'Woman': A Little Hand For the Big Lady
By Nelson Pressley
Special to The Washington Post
Monday, May 25, 2009
Ah, the intrigue of art theft! Criminal masterminds swiping creative masterpieces -- nifty characters and juicy story, right?
Not so fast. Victor Lodato's "The Woman Who Amuses Herself" takes a studied approach to the real-life heist of the Mona Lisa nearly 100 years ago, focusing on the surprisingly nebbishy Italian bandit who lifted Leonardo da Vinci's great painting from the Louvre not for money, but for an odd kind of love.
It's a slender hook, but then again, this drama might not be in its ideal form at the Theater Alliance. Lodato's play can be performed by multiple actors or by just one, and Kasi Campbell's production has opted for the solo route. That throws the spotlight on Vincenzo Perugia, the unlikely Italian bandit, and Nigel Reed, the capable actor who plays that surprisingly timid main character, plus nine more roles.
The problem is that the characters are all pretty small, particularly in contrast to the Mona Lisa, whose aura increases as Perugia and the other figures testify to her unusual power. That she, not Perugia, is the essential subject of the show is recognized by Reed, whose gesture to the Mona Lisa reproduction at the back of the H Street Playhouse stage during his curtain call frankly acknowledges a co-star.
The painting is certainly more absorbing than the portrait of Perugia penned by Lodato -- though to be fair, a recent review in these pages of two new books about the theft suggests that a big-time schemer, the Marques de Valfierno, was more seductive to the authors than was Perugia. Valfierno's involvement is unconfirmed, but his counterfeiting plot brings a whiff of caper that Perugia (who confessed and was convicted of the crime) decidedly lacks.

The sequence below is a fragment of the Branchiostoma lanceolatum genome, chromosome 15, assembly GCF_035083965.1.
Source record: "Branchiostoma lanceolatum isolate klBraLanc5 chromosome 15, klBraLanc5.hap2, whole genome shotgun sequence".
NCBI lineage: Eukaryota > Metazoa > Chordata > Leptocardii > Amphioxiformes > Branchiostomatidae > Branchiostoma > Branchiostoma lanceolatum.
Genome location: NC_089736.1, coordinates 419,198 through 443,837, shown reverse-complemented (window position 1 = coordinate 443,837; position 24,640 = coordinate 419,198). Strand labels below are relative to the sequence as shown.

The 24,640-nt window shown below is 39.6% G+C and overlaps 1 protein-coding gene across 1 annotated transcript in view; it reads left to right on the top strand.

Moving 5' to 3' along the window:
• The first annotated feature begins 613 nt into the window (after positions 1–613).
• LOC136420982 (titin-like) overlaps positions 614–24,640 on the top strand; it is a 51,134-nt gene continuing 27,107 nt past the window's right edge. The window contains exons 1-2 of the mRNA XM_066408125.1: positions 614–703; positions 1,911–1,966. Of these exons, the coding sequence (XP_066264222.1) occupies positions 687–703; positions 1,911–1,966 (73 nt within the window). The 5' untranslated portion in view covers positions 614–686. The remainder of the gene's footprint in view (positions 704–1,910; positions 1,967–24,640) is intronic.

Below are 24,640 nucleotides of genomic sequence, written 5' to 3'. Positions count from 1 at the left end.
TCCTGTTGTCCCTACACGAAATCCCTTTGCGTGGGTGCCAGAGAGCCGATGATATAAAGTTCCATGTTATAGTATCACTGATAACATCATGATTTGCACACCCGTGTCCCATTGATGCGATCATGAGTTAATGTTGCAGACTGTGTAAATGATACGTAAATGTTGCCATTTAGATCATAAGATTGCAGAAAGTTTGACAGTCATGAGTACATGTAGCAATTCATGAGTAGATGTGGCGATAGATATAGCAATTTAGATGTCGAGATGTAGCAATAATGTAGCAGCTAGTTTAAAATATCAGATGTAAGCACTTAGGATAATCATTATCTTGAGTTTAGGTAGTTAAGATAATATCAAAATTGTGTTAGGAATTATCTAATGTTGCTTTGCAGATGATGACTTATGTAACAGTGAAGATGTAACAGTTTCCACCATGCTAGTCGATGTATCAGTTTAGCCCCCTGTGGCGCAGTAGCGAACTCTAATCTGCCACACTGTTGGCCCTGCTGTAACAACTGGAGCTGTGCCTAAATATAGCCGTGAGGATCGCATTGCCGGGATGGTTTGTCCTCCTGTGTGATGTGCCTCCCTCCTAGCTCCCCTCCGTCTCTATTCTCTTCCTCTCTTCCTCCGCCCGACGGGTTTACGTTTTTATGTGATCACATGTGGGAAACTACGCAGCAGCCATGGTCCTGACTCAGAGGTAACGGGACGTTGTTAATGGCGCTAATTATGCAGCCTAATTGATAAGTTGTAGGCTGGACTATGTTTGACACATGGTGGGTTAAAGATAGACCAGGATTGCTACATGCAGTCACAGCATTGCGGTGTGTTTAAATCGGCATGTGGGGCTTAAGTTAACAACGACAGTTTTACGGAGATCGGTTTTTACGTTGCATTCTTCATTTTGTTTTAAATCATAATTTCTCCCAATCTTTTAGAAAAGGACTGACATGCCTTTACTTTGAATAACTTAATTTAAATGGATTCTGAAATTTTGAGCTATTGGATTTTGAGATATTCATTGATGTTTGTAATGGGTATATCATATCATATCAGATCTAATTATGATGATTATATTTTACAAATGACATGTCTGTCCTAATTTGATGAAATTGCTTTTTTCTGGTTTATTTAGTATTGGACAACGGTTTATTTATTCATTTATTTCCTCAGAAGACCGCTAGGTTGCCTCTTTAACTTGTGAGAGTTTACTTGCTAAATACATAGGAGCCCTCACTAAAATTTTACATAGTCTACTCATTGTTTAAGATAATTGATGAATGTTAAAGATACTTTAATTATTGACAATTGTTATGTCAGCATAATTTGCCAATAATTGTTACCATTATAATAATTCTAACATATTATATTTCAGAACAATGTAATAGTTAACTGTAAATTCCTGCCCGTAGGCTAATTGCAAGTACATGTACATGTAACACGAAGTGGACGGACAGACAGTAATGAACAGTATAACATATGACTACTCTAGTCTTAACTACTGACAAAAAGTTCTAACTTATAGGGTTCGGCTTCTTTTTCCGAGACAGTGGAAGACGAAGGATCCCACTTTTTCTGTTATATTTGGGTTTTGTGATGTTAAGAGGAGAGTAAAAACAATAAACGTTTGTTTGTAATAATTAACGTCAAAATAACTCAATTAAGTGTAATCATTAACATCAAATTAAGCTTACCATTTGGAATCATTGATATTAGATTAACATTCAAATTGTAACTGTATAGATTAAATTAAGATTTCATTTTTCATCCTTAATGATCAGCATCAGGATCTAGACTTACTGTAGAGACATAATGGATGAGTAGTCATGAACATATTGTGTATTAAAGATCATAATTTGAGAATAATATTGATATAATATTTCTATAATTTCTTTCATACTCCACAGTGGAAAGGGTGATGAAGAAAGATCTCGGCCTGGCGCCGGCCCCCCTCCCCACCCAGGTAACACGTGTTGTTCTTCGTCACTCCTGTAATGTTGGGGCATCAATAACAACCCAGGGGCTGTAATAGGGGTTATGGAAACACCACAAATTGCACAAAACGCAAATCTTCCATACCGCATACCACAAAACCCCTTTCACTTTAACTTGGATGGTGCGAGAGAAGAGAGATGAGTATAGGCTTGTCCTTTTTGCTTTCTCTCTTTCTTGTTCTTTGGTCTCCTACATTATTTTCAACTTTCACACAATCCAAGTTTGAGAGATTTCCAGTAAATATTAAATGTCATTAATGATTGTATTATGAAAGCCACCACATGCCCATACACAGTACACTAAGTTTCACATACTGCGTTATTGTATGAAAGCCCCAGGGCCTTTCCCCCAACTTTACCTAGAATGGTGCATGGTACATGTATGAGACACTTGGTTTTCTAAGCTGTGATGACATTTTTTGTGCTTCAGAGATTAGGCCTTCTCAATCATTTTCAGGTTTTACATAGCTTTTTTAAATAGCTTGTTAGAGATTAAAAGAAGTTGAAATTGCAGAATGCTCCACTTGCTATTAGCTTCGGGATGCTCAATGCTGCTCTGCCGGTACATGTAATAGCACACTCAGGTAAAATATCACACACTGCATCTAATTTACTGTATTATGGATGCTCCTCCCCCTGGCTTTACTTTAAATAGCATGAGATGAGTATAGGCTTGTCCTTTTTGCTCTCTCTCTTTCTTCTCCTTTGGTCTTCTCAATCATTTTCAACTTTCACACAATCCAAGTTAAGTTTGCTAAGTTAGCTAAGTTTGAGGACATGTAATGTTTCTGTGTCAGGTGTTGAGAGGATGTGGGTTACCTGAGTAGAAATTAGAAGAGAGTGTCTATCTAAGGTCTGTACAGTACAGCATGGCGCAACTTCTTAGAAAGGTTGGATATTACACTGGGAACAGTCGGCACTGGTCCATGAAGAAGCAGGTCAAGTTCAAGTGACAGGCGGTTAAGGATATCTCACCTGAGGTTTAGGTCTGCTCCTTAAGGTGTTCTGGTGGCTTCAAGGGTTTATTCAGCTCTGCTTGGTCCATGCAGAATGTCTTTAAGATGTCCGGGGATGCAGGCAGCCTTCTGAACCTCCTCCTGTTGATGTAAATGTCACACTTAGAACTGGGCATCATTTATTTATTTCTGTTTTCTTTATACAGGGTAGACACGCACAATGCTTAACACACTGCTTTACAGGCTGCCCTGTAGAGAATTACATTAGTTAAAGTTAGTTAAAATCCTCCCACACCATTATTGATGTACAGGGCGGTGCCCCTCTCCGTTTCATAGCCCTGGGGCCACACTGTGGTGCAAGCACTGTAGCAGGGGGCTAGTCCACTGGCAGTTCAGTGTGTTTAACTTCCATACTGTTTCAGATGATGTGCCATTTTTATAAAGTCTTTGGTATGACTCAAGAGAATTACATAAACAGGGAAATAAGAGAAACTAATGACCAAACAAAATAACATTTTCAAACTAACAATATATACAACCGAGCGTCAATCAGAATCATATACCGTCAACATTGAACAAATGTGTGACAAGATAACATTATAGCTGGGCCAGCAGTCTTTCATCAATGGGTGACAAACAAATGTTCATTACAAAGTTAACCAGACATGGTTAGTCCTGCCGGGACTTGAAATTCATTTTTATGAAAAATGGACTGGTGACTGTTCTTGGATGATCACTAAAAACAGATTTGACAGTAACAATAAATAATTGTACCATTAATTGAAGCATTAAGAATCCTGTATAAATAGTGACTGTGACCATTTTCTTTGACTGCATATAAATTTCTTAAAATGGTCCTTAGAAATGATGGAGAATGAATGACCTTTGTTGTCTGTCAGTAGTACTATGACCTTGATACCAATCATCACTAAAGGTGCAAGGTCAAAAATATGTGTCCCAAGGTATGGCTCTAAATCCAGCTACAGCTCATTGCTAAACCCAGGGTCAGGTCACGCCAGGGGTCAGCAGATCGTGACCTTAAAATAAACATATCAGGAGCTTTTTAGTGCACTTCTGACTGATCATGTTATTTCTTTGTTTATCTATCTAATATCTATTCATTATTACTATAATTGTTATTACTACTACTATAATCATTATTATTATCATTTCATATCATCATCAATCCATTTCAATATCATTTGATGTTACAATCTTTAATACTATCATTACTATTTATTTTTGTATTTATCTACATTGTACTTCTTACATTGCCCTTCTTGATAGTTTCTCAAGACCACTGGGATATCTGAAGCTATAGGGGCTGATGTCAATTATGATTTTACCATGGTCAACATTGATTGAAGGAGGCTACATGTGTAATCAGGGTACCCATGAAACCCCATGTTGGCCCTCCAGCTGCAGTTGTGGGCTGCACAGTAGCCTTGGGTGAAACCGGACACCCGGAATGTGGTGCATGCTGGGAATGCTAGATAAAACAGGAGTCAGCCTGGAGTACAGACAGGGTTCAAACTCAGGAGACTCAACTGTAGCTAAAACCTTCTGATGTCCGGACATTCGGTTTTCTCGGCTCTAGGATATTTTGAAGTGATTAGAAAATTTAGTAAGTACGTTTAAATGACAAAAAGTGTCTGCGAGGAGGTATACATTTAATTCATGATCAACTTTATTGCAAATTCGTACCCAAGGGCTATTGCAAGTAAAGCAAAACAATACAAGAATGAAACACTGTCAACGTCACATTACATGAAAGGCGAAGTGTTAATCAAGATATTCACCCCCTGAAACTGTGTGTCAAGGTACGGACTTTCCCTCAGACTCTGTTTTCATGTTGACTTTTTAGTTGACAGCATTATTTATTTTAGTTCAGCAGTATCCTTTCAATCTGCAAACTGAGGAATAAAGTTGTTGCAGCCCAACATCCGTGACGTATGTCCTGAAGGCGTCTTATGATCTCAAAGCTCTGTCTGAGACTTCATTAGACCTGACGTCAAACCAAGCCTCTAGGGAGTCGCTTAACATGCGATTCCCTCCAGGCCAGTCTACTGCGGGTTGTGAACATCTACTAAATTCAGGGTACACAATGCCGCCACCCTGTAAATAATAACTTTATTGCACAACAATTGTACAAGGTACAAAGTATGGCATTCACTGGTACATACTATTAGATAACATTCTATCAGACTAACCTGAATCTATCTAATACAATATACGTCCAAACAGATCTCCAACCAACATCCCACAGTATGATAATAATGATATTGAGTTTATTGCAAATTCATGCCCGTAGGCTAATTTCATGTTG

Why did Perugia do it? Lodato's script waxes on about patriotism (why should the French have this Italian masterpiece?) and a slightly bizarre sense of art appreciation. As a professional house painter, Perugia felt he knew enough to get the details of Da Vinci's mastery -- and as someone nutty enough to steal it, he also rhapsodizes about various kinds of mystical bonds prompted by that sly smile.
But the play talks vaguely around the incident, probing Perugia's conscience for a bit (with Reed aptly managing an Italian accent and the offbeat cadences of a sentimental loner) and then flitting to see what various satellite characters have to say. Thus, Reed quick-morphs into: a nasal-voiced New Jersey schoolteacher who loves the artwork and clamps down on her unruly class; a 15th-century monk explaining how paintings were used to distract and console condemned men on the gallows; the mischievous Marcel Duchamp famously defacing a postcard of the Mona Lisa; and more.
Meanwhile, bits of the Mona Lisa dance on a jumble of panels that fragment her in a cubist style, isolating the lips, the eyes or the hands as various characters describe their reactions to the work. A witty touch involves frivolous Internet images of Mona Lisa rip-offs, testifying to her continuing iconic status.
But as attention continually gets pulled to the artwork, that dynamic suggests that the production is a little inside out. Rather than the painting as a kind of PowerPoint add-on, it seems she ought to be front and center, with Lodato's quirky characters in awed orbit.
The Woman Who Amuses Herself, by Victor Lodato. Directed by Kasi Campbell. Set and lighting, Klyph Stanford; sound designed and composed by Matt Otto; costumes, Heather Lockard; projections, Mark Anduss. About two hours.